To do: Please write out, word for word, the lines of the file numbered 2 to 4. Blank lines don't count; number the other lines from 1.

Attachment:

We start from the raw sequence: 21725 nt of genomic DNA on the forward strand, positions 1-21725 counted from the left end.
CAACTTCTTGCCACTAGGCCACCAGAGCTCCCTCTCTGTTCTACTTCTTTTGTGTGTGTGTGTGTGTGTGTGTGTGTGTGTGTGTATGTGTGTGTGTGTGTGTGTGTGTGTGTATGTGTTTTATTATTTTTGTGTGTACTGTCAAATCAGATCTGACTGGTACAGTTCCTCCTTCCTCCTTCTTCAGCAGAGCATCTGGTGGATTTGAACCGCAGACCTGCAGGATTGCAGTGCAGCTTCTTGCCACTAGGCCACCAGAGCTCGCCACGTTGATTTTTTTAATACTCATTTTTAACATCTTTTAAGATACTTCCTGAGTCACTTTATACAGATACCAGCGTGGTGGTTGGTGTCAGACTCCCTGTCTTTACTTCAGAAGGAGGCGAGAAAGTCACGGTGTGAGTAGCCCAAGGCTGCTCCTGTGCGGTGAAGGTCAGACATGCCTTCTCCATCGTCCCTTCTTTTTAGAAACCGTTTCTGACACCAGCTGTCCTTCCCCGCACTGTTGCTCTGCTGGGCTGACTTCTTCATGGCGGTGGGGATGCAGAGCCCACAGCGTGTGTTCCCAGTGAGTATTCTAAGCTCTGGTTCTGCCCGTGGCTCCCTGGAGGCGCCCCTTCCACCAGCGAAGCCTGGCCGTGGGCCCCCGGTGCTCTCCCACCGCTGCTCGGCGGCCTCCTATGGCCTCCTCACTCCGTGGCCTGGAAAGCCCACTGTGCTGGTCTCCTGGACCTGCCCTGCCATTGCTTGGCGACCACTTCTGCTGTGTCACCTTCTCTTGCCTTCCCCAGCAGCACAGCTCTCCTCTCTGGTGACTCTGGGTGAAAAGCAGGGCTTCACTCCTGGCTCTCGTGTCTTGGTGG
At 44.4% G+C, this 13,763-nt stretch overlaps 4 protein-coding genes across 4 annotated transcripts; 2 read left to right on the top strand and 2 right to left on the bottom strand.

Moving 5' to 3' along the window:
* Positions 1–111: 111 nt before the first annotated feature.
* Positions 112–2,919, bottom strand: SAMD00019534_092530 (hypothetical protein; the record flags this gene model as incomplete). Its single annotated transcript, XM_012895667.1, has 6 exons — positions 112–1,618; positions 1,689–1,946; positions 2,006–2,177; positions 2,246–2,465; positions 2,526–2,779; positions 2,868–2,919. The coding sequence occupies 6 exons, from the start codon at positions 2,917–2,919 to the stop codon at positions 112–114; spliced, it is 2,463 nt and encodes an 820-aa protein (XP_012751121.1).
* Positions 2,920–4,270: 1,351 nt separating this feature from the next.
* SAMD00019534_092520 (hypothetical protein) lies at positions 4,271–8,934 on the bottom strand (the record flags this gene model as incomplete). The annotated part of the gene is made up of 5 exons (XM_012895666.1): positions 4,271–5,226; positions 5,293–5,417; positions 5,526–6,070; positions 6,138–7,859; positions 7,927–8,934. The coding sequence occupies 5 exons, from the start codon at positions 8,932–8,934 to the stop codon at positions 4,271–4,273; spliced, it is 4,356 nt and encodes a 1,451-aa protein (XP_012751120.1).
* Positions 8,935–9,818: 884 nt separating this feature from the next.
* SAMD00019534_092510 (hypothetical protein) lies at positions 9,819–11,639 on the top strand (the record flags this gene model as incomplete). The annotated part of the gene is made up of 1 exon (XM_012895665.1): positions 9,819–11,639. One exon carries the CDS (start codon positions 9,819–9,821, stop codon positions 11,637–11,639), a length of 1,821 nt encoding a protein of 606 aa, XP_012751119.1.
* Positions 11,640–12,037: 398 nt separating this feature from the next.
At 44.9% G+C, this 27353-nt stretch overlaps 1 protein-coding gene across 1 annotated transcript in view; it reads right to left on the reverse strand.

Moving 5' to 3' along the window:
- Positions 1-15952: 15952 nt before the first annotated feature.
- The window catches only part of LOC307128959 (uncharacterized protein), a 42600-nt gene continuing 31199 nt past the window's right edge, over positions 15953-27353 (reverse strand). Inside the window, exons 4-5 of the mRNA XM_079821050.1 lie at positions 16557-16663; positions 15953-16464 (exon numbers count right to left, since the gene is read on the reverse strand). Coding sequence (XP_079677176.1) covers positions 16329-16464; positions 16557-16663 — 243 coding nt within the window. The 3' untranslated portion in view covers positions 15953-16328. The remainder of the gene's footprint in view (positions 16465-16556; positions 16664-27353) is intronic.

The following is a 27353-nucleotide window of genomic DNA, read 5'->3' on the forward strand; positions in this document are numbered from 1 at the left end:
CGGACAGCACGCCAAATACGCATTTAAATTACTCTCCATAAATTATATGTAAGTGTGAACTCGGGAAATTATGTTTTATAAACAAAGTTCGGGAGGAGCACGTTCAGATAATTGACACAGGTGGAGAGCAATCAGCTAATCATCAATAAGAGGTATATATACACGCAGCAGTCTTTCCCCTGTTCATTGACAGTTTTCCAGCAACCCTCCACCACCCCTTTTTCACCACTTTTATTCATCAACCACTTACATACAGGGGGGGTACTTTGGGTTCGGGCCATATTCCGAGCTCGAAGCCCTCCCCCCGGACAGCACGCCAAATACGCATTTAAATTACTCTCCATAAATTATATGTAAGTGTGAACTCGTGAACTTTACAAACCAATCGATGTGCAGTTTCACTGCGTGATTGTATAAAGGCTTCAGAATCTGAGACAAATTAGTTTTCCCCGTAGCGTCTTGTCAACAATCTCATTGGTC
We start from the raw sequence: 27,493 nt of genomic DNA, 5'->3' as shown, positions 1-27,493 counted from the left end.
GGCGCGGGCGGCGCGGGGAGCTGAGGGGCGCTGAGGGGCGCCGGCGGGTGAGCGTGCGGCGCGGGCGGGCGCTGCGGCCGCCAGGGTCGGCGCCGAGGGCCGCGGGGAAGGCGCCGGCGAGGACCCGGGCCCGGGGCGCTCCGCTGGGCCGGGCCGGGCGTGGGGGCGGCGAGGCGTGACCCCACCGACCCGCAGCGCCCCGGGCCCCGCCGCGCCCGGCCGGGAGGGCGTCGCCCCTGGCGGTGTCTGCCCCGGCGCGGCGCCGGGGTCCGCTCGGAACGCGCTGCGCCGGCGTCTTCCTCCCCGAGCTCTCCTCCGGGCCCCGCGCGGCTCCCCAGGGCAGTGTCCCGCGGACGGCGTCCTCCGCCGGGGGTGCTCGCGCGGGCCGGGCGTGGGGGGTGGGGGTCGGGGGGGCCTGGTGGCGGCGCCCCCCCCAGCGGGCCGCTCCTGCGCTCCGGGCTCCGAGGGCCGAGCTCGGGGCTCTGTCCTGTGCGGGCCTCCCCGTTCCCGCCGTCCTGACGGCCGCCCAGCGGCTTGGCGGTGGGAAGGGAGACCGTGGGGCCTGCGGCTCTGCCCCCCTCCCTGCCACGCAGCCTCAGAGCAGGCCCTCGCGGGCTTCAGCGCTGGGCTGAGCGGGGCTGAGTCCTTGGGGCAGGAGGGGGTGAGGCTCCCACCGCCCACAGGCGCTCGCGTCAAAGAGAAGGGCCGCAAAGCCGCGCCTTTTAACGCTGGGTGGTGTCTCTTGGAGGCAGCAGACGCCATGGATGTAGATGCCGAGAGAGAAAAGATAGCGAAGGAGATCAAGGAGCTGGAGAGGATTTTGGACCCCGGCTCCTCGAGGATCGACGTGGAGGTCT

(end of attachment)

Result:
CAACTTCTTGCCACTAGGCCACCAGAGCTCCCTCTCTGTTCTACTTCTTTTGTGTGTGTGTGTGTGTGTGTGTGTGTGTGTGTGTATGTGTGTGTGTGTGTGTGTGTGTGTGTATGTGTTTTATTATTTTTGTGTGTACTGTCAAATCAGATCTGACTGGTACAGTTCCTCCTTCCTCCTTCTTCAGCAGAGCATCTGGTGGATTTGAACCGCAGACCTGCAGGATTGCAGTGCAGCTTCTTGCCACTAGGCCACCAGAGCTCGCCACGTTGATTTTTTTAATACTCATTTTTAACATCTTTTAAGATACTTCCTGAGTCACTTTATACAGATACCAGCGTGGTGGTTGGTGTCAGACTCCCTGTCTTTACTTCAGAAGGAGGCGAGAAAGTCACGGTGTGAGTAGCCCAAGGCTGCTCCTGTGCGGTGAAGGTCAGACATGCCTTCTCCATCGTCCCTTCTTTTTAGAAACCGTTTCTGACACCAGCTGTCCTTCCCCGCACTGTTGCTCTGCTGGGCTGACTTCTTCATGGCGGTGGGGATGCAGAGCCCACAGCGTGTGTTCCCAGTGAGTATTCTAAGCTCTGGTTCTGCCCGTGGCTCCCTGGAGGCGCCCCTTCCACCAGCGAAGCCTGGCCGTGGGCCCCCGGTGCTCTCCCACCGCTGCTCGGCGGCCTCCTATGGCCTCCTCACTCCGTGGCCTGGAAAGCCCACTGTGCTGGTCTCCTGGACCTGCCCTGCCATTGCTTGGCGACCACTTCTGCTGTGTCACCTTCTCTTGCCTTCCCCAGCAGCACAGCTCTCCTCTCTGGTGACTCTGGGTGAAAAGCAGGGCTTCACTCCTGGCTCTCGTGTCTTGGTGG
At 44.4% G+C, this 13,763-nt stretch overlaps 4 protein-coding genes across 4 annotated transcripts; 2 read left to right on the top strand and 2 right to left on the bottom strand.

Moving 5' to 3' along the window: